Problem solved: With limited newsroom resources, Fædrelandsvennen (FVN) in Norway decided to test automating real estate sales reporting in order to 1. free up reporter time and 2. create more relevant content, and thereby more reasons for readers to visit the site. The content sits behind a paywall, but the page views alone generated by these articles means the project breaks even. The conversions it drives is profit on top.
“We promoted the automated real estate texts when we launched. But since then we’ve done no promotion and we’ve spent very little time on this content, and yet it generates steady traffic growth and extra revenue for us.”
Mads Ommundsen, Project Lead
There is money on the table for publishers who are willing to test content automation – even at a low level of effort. The case is proved by Fædrelandsvennen and their publication of automated real estate articles. FVN is a regional title and part of the large Norwegian media group Polaris. In early 2021 they decided to test automating coverage of single house sales, in part inspired by fellow regional title Bergens Tidende. A year and a half later this content is making the publisher a profit – and that’s just from the page views/ads. The articles are also behind a paywall. “They drive conversions, but it’s a bit trickier calculating exactly how much revenue that represents, so we can’t really comment on that. But applying our standard ad revenue per page view, we see that they generate enough for this project to break even,” says Project Lead Mads Ommundsen.
FVN’s objectives behind testing content automation included freeing up time for reporters to produce more qualified journalism as well as publishing more relevant local content, giving readers new reasons to come to the site. “In the first instance we wanted to get to a point where we were comfortable with publishing the texts automatically. It turned out the process of getting to that point was shorter and easier than we had anticipated – we were live after just four weeks of working with United Robots,” says Ommundsen.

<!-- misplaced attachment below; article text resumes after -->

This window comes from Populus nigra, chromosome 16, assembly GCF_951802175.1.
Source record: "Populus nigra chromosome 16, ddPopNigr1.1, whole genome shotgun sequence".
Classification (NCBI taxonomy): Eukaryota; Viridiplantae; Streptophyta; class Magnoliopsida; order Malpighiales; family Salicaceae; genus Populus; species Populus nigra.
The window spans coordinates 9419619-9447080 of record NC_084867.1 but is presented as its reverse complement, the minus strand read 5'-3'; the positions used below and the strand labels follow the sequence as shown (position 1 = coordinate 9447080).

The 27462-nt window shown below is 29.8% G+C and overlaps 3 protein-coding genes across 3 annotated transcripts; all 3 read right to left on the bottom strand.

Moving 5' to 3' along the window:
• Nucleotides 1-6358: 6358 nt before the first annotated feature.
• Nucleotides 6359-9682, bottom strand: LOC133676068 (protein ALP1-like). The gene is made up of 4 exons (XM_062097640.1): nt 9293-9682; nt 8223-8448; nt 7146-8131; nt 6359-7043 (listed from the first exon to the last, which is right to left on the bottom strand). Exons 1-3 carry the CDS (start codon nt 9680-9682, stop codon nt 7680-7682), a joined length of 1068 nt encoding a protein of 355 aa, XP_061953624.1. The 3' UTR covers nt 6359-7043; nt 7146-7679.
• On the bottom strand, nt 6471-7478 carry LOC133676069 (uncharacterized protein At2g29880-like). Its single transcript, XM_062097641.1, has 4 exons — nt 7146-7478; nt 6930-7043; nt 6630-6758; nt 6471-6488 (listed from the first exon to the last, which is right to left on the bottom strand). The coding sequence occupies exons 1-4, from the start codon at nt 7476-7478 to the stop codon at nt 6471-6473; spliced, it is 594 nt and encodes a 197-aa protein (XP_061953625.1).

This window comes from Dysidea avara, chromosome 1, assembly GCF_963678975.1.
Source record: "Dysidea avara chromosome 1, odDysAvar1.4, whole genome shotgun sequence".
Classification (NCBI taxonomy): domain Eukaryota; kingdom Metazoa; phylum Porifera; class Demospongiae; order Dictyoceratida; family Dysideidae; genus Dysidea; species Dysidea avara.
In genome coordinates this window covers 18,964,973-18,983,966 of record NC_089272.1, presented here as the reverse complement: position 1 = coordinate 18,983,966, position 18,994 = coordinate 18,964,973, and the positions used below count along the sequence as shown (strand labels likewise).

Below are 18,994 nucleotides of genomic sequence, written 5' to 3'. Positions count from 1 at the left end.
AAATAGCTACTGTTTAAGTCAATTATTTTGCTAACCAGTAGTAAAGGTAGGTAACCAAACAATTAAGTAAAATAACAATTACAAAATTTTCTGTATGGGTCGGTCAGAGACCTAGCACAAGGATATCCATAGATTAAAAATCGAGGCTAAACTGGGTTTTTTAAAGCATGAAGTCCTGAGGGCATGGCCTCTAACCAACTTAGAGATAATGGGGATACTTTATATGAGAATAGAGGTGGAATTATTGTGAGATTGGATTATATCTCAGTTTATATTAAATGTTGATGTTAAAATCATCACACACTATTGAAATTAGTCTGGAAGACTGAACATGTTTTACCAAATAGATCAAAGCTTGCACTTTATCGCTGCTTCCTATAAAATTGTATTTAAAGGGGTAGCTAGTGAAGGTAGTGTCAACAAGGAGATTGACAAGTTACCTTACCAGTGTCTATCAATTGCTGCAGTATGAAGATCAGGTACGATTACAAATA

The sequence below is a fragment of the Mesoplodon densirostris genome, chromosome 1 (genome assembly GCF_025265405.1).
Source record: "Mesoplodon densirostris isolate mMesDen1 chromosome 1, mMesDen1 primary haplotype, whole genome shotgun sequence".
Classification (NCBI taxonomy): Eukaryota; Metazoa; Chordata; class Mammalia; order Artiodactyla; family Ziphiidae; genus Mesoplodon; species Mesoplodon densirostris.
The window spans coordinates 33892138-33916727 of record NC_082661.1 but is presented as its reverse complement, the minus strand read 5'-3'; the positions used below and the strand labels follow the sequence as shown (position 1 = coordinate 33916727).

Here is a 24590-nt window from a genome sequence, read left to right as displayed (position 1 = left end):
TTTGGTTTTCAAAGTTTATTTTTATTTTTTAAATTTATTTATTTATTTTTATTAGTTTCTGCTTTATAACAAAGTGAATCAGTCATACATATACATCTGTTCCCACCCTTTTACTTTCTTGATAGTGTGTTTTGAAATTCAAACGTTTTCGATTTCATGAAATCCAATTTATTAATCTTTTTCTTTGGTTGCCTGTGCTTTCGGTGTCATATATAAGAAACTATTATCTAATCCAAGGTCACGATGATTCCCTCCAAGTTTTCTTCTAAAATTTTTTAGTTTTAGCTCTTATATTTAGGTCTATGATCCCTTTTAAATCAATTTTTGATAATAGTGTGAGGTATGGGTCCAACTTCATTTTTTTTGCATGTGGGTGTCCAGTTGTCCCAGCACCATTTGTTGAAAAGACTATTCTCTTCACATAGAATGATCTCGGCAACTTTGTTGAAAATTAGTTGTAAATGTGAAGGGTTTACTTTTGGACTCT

When FVN launched the home sales articles in Q1 2021, they did do some extra promotion on the Home page. Post the launch phase, the content now has a promo box a bit further down on the page, which is simply automatically updated with the latest published sale. The exception is if there’s been a sale which has generated an alert from the robot, either due to the sales price being over €1mi, or because the seller or buyer name appears on FVN’s list of local celebrities and dignitaries. When that’s the case, it might warrant an adjusted headline or different image, and sometimes the story gets moved outside the normal promo box. “We used to write about these extra interesting sales before as well, but with the robot, the risk of missing a good story is significantly reduced,” says Ommundsen.
At the moment, FVN is not doing any automatic geographic segmentation of the real estate content – i e they have not cracked how they are going to send the relevant articles to the individual reader. Beyond the promo box, content discovery is currently limited to a search function on the site, where readers can look for the sales in their village or town. According to Mads Ommundsen, this is something the publisher is working to solve.
FVN has also recently (autumn 2022) started publishing automated business stories based on local companies’ annual reports. “That project has been even easier, as we feel secure in knowing how the process and the collaboration with United Robots works. One challenge we have though, is getting the balance right between automated stories and the journalism our reporters produce. We don’t want to flood the site with robot generated content.”
That said, Ommundsen sees great potential for local publishers. “I’m sure many small newsrooms face the challenge of having to decide what to do less of, in order to free up time for reporters to produce the important, investigative stories. And in that situation, automated content is a fantastic asset. I really don’t think you should look at it as a way to save money or cut down on journalists. It’s a complement. And even at this point, when all we do is auto-publish the texts we get from the robot, it makes us additional revenue every day.”